Second World War veteran, fundraiser and author Captain Sir Tom Moore has died after contracting coronavirus and pneumonia.
Captain Sir Tom Moore rose to fame last year after raising more than £32m for the NHS by walking 100 laps of his garden before his 100th birthday, and he went on to publish both a memoir and children's book with Penguin Random House UK.
He was taken to Bedford Hospital on Sunday (31st January), requiring help with his breathing after being treated for pneumonia and testing positive for coronavirus, and died aged 100 on Tuesday (2nd February).
His daughters, Hannah Ingram-Moore and Lucy Teixeira, said in a statement that he died with family at his bedside.
"It is with great sadness that we announce the death of our dear father, Captain Sir Tom Moore," they said. "We are so grateful that we were with him during the last hours of his life; Hannah, [and Moore's grandchildren] Benjie and Georgia by his bedside, and Lucy on FaceTime. We spent hours chatting to him, reminiscing about our childhood and our wonderful mother. We shared laughter and tears together.
"The last year of our father's life was nothing short of remarkable. He was rejuvenated and experienced things he had only ever dreamed of.
"While he had been in so many hearts for just a short time, he was an incredible father and grandfather, and he will stay alive in our hearts forever."
Moore published his memoir, Tomorrow Will be a Good Day, on 17th September with Michael Joseph and a children's book, One Hundred Steps, on 1st October with Puffin, respectively selling 134,465 copies and 29,231 copies through Nielsen BookScan's TCM in the UK. The deal for world rights, struck between Penguin Random House and Bev James Management, followed a number of pitches from competing publishers, with three adult publishing houses vying to publish Moore's memoirs from Penguin Random House's stables alone.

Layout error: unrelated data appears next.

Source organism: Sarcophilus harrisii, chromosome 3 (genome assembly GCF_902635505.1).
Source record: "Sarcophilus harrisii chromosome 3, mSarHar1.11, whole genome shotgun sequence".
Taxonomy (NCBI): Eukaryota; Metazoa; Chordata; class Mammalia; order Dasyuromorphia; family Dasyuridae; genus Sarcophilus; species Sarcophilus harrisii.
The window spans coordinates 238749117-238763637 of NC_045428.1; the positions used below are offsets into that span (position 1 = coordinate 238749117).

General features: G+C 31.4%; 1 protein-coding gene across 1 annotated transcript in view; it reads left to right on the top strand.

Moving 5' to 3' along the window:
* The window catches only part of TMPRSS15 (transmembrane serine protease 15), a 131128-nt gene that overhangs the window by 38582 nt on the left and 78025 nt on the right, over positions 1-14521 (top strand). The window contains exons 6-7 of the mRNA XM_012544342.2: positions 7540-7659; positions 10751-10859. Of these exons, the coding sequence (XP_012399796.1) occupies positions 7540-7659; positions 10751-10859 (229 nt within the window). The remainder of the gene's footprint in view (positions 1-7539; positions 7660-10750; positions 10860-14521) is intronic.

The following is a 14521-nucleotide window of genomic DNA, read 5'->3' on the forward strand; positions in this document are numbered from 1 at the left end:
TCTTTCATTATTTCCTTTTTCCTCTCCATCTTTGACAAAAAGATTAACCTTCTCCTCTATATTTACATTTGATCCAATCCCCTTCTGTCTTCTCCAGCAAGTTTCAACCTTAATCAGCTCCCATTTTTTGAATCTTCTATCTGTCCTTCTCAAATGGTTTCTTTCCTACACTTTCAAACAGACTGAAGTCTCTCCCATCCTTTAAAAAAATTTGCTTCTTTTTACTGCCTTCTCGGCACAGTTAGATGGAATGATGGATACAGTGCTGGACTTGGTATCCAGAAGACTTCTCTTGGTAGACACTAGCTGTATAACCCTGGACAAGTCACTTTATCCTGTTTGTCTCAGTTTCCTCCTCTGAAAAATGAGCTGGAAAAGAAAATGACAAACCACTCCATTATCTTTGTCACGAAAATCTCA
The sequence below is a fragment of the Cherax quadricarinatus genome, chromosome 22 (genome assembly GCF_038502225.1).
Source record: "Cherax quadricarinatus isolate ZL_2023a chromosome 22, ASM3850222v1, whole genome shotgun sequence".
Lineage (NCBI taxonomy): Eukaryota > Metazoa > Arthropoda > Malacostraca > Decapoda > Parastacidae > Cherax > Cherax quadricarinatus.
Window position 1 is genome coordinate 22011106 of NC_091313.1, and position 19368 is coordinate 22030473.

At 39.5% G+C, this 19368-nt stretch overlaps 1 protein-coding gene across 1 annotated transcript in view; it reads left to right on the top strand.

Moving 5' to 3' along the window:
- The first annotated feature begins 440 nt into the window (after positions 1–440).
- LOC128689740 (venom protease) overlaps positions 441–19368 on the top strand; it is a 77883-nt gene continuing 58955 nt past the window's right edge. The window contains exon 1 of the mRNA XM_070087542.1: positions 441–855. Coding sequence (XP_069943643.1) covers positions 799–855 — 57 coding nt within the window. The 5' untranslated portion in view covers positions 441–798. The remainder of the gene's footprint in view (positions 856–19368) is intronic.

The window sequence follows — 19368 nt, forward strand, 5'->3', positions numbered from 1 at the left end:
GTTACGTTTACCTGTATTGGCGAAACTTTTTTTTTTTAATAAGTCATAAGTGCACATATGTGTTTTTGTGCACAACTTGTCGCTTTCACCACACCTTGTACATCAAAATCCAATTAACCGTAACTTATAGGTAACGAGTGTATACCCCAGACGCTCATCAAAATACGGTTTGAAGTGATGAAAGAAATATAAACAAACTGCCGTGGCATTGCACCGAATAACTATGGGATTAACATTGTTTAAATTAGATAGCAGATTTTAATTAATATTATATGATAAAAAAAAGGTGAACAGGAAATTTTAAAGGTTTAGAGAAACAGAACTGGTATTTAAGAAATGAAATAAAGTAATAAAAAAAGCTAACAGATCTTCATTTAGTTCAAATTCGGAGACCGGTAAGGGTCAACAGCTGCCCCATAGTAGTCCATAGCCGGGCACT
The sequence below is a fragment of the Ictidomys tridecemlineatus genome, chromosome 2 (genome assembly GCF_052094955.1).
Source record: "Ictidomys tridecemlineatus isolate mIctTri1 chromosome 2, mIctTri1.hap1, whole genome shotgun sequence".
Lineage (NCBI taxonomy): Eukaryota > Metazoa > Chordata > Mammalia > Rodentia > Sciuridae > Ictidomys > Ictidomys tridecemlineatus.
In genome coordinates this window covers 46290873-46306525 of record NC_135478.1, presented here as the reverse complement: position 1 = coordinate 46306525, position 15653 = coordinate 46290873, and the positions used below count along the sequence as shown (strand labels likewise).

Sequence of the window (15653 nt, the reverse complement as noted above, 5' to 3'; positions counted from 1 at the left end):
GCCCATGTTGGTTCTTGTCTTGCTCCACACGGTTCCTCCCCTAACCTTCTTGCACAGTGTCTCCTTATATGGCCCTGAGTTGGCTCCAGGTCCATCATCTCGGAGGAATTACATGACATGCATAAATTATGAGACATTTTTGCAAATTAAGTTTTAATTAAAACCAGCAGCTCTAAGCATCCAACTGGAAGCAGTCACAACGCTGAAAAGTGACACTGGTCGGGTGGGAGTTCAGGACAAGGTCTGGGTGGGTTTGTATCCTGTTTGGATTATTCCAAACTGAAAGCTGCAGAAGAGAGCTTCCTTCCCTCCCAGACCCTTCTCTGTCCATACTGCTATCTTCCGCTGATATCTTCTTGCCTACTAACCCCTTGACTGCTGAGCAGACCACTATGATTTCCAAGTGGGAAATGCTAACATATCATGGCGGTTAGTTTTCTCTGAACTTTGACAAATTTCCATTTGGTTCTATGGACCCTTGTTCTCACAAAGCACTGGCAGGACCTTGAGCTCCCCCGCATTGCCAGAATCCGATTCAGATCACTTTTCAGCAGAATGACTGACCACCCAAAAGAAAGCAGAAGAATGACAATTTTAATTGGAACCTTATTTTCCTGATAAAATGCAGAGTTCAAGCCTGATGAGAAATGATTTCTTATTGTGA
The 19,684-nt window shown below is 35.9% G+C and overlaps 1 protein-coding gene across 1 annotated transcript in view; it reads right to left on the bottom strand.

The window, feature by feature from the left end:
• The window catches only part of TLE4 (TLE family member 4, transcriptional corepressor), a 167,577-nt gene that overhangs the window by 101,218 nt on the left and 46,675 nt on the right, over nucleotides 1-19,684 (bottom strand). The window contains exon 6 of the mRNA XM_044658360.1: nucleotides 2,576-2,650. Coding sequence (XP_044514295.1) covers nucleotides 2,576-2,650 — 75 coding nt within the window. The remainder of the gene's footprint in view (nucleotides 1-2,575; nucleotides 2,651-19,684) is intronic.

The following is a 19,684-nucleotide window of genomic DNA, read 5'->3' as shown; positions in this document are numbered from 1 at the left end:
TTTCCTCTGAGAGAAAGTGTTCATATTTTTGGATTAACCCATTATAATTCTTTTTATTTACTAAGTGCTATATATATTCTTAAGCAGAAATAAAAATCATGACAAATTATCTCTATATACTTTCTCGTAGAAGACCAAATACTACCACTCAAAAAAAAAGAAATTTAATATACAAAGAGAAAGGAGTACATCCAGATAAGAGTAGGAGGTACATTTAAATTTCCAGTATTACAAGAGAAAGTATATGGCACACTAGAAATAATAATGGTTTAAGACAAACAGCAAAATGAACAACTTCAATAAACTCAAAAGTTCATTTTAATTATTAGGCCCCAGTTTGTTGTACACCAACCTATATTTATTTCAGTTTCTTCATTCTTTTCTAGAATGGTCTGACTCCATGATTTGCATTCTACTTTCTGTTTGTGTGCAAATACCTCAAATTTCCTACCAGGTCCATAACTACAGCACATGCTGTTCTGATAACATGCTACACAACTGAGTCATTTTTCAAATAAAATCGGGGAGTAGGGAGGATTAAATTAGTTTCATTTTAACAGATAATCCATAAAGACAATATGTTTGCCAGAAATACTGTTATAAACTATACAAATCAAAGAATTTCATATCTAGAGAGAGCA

Rowland White, publishing director at Penguin Michael Joseph, said it had been an "honour and privilege" to publish Moore, saluting the veteran as someone who "reminded us of who we were, who we wanted to be, and how we wanted to be seen".
"When, as the first Covid lockdown bit, we felt anxious, uncertain and frightened, Captain Tom stepped up to give us something to believe in. In the end, he gave his all to our battle against the virus," said White.
"In later life, the friends Tom lost during the Second World War were never far from his thoughts. They made the ultimate sacrifice in a righteous fight for freedom. Since then, the whole country has held on tight to their example. They represented the best of us. And so, when we next faced a similarly daunting threat to our lives, loves and livelihoods, it seems like no coincidence that we should have turned once more to a veteran of that titanic struggle to help see us through.
"Modest, stoic, determined, down to earth and always ready with a smile, Tom reminded us of who we were, who we wanted to be, and how we wanted to be seen. His last battle against a terrible enemy was no less heroic than his first. Captain Tom, we salute you. It was our honour and privilege to be your publisher."
Francesca Dow, managing director at Penguin Random House Children’s, also paid tribute. "Captain Sir Tom Moore brought courage and hope to families and to children across the nation and showed what was possible when we come together and never, ever give up," she said. "It has been a privilege to publish him, and we look forward to continuing to inspire children with his story which shows that everyone can make a difference: every little step counts. Our thoughts are with his family at this very sad time."
Born in 1920, Moore spent his childhood in the foothills of the Yorkshire Dales and during the Second World War he served in India and Myanmar. He holds the Guinness World Record for the largest sum ever rasied by an individual for a charity walk, for which he was knighted for his fundraising efforts. He also set up the Captain Tom Foundation, supporting causes close to his heart such as combating loneliness, championing education and supporting the NHS.
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